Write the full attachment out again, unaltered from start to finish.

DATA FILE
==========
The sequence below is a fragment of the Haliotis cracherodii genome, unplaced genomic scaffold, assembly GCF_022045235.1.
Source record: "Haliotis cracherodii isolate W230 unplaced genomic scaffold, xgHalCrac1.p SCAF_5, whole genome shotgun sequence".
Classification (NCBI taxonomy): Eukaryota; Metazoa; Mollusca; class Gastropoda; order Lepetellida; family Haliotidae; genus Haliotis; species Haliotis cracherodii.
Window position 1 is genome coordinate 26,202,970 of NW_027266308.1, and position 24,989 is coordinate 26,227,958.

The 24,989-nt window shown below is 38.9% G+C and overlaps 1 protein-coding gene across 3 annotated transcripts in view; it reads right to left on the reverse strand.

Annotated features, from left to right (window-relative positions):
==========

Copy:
The sequence below is a fragment of the Haliotis cracherodii genome, unplaced genomic scaffold, assembly GCF_022045235.1.
Source record: "Haliotis cracherodii isolate W230 unplaced genomic scaffold, xgHalCrac1.p SCAF_5, whole genome shotgun sequence".
Classification (NCBI taxonomy): Eukaryota; Metazoa; Mollusca; class Gastropoda; order Lepetellida; family Haliotidae; genus Haliotis; species Haliotis cracherodii.
Window position 1 is genome coordinate 26,202,970 of NW_027266308.1, and position 24,989 is coordinate 26,227,958.

The 24,989-nt window shown below is 38.9% G+C and overlaps 1 protein-coding gene across 3 annotated transcripts in view; it reads right to left on the reverse strand.

Annotated features, from left to right (window-relative positions):